Burning mouth syndrome
Tests and diagnosis
By Mayo Clinic staff
There's no one test that can determine if you have burning mouth syndrome or what may be causing your mouth pain. Instead, your doctor or dentist will try to rule out other problems before diagnosing burning mouth syndrome.
Your doctor or dentist will review your medical history and medications, examine your mouth and ask you to describe your symptoms, your oral habits and your oral care routine. In addition, your doctor will likely perform a general medical examination, looking for signs of any other conditions.
As part of the diagnostic process, you may have some of the following tests:
* Blood tests. Blood tests can check your complete blood count, glucose level, thyroid function, nutritional factors and immune functioning, all of which may provide clues about the source of your mouth pain.
* Oral cultures. Taking samples from your mouth can tell whether you have a fungal, bacterial or viral infection.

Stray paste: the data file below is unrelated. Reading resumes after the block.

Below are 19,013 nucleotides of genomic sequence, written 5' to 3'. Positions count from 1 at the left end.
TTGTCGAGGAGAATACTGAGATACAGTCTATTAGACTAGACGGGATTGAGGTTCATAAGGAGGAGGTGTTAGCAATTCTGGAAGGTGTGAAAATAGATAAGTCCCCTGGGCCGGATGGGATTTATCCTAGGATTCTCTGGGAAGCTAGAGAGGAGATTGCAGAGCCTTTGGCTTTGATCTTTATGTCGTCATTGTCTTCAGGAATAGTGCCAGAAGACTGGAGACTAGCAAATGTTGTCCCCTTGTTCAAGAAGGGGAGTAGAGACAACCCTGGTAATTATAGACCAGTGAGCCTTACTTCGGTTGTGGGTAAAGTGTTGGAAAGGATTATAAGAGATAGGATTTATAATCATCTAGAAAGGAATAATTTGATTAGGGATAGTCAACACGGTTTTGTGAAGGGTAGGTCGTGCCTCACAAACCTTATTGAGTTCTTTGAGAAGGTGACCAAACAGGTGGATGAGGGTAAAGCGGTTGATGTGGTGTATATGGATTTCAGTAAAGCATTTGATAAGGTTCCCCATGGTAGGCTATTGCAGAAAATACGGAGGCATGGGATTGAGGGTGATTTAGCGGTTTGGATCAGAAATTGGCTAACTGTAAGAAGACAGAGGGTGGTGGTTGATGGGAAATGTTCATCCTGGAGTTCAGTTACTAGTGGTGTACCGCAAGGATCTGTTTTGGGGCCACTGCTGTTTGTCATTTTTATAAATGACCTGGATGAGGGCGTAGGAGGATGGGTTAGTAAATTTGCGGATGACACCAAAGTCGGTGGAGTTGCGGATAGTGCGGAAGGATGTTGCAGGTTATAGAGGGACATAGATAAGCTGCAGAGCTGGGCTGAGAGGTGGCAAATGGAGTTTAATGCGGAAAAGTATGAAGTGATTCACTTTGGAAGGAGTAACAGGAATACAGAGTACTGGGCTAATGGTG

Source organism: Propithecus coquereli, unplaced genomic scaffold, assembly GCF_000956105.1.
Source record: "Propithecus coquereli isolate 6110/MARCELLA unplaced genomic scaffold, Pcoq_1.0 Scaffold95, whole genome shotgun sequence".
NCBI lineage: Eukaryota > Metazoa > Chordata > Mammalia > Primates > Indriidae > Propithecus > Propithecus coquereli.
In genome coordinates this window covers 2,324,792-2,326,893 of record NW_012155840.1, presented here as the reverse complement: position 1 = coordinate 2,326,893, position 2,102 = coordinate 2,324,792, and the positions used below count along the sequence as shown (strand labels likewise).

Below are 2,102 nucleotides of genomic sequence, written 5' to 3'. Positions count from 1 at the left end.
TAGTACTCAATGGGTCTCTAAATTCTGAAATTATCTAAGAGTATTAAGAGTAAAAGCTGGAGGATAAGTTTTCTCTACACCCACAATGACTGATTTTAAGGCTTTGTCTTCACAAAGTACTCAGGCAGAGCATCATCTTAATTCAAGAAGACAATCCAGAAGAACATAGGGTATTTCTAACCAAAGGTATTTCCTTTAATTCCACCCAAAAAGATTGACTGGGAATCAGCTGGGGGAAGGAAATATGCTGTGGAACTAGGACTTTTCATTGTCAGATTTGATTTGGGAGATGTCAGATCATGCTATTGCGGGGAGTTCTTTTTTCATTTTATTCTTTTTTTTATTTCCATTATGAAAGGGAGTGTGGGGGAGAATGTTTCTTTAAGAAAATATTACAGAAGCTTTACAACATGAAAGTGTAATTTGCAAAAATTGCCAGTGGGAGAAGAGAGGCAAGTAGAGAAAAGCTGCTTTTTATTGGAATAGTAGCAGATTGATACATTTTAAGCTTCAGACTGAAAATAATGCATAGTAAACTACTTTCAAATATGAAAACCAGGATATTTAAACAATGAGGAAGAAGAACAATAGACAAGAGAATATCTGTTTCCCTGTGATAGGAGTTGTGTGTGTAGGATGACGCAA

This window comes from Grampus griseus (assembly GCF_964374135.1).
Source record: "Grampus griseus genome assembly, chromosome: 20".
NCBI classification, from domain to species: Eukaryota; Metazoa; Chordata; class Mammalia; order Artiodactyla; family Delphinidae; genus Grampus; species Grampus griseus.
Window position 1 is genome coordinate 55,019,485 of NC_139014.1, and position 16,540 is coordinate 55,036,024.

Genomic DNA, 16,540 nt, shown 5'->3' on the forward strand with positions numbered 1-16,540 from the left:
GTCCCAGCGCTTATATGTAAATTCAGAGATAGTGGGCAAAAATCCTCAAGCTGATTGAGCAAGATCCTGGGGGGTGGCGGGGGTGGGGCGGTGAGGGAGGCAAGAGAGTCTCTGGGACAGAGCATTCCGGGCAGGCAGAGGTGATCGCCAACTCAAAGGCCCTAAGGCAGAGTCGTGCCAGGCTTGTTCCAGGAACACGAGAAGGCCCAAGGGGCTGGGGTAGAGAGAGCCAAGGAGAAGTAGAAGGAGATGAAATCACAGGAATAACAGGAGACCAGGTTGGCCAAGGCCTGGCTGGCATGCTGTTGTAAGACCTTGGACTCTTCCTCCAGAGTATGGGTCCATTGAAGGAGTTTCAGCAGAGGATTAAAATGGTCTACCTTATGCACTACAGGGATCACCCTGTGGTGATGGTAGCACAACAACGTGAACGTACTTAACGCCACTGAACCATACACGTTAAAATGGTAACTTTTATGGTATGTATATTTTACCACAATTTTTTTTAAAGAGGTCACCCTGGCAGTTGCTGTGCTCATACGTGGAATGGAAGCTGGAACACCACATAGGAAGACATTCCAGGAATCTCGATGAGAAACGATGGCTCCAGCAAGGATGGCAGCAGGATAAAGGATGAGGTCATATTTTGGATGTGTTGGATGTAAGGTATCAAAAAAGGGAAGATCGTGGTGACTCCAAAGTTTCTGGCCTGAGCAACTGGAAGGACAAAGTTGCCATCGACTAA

* Imaging. Your doctor may recommend an MRI, CT scan or other imaging tests to check for other health problems.
* Allergy tests. Your doctor may suggest allergy testing to see if you may be allergic to certain foods, additives or even substances in dentures.
* Salivary measurements. With burning mouth syndrome, you may feel like you have a dry mouth. Salivary tests can confirm whether you have a reduced salivary flow.
* Psychological questionnaires. You may be asked to fill out questionnaires that can help determine if you have symptoms of depression, anxiety or other mental health conditions.
* Gastric reflux tests. These can determine if you have gastroesophageal reflux disease (GERD).
In addition, if you take medications that may contribute to mouth pain, your doctor may suggest temporarily stopping those medications, if possible, to see if your pain goes away. Don't try this on your own, since it can be dangerous to stop some medications.
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